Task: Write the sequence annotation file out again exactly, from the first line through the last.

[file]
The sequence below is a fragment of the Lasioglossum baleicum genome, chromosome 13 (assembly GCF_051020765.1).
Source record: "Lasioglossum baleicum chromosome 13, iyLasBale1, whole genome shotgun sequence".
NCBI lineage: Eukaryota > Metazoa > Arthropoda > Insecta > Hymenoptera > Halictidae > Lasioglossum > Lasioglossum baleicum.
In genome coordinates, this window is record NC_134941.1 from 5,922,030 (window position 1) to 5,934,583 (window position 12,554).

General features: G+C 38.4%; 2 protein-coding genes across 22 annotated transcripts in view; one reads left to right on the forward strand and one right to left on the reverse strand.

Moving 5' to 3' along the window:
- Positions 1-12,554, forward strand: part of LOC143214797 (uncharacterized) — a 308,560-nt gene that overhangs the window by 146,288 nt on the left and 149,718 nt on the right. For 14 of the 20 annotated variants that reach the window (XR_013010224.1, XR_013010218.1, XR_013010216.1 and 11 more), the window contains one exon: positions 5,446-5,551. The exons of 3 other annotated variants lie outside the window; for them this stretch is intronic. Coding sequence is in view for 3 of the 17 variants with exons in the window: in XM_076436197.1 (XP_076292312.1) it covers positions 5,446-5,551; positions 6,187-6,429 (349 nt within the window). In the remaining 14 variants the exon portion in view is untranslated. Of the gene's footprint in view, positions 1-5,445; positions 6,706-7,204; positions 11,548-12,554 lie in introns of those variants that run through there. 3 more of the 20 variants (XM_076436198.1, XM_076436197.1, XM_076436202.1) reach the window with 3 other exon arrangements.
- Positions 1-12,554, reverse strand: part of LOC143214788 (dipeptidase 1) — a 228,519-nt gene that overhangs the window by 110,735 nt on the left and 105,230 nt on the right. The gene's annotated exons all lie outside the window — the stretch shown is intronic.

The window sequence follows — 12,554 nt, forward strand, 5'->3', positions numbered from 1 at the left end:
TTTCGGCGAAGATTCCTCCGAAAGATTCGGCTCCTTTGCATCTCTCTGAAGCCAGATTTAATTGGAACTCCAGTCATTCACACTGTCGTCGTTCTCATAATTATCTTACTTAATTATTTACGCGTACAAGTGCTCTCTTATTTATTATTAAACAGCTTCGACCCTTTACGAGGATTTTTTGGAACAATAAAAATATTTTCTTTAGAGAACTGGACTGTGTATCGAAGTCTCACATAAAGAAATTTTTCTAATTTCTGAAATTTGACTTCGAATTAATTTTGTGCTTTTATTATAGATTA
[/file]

The sequence below is a fragment of the Lasioglossum baleicum genome, chromosome 13 (assembly GCF_051020765.1).
Source record: "Lasioglossum baleicum chromosome 13, iyLasBale1, whole genome shotgun sequence".
NCBI lineage: Eukaryota > Metazoa > Arthropoda > Insecta > Hymenoptera > Halictidae > Lasioglossum > Lasioglossum baleicum.
In genome coordinates, this window is record NC_134941.1 from 5,922,030 (window position 1) to 5,934,583 (window position 12,554).

General features: G+C 38.4%; 2 protein-coding genes across 22 annotated transcripts in view; one reads left to right on the forward strand and one right to left on the reverse strand.

Moving 5' to 3' along the window:
- Positions 1-12,554, forward strand: part of LOC143214797 (uncharacterized) — a 308,560-nt gene that overhangs the window by 146,288 nt on the left and 149,718 nt on the right. For 14 of the 20 annotated variants that reach the window (XR_013010224.1, XR_013010218.1, XR_013010216.1 and 11 more), the window contains one exon: positions 5,446-5,551. The exons of 3 other annotated variants lie outside the window; for them this stretch is intronic. Coding sequence is in view for 3 of the 17 variants with exons in the window: in XM_076436197.1 (XP_076292312.1) it covers positions 5,446-5,551; positions 6,187-6,429 (349 nt within the window). In the remaining 14 variants the exon portion in view is untranslated. Of the gene's footprint in view, positions 1-5,445; positions 6,706-7,204; positions 11,548-12,554 lie in introns of those variants that run through there. 3 more of the 20 variants (XM_076436198.1, XM_076436197.1, XM_076436202.1) reach the window with 3 other exon arrangements.
- Positions 1-12,554, reverse strand: part of LOC143214788 (dipeptidase 1) — a 228,519-nt gene that overhangs the window by 110,735 nt on the left and 105,230 nt on the right. The gene's annotated exons all lie outside the window — the stretch shown is intronic.

The window sequence follows — 12,554 nt, forward strand, 5'->3', positions numbered from 1 at the left end:
TTTCGGCGAAGATTCCTCCGAAAGATTCGGCTCCTTTGCATCTCTCTGAAGCCAGATTTAATTGGAACTCCAGTCATTCACACTGTCGTCGTTCTCATAATTATCTTACTTAATTATTTACGCGTACAAGTGCTCTCTTATTTATTATTAAACAGCTTCGACCCTTTACGAGGATTTTTTGGAACAATAAAAATATTTTCTTTAGAGAACTGGACTGTGTATCGAAGTCTCACATAAAGAAATTTTTCTAATTTCTGAAATTTGACTTCGAATTAATTTTGTGCTTTTATTATAGATTA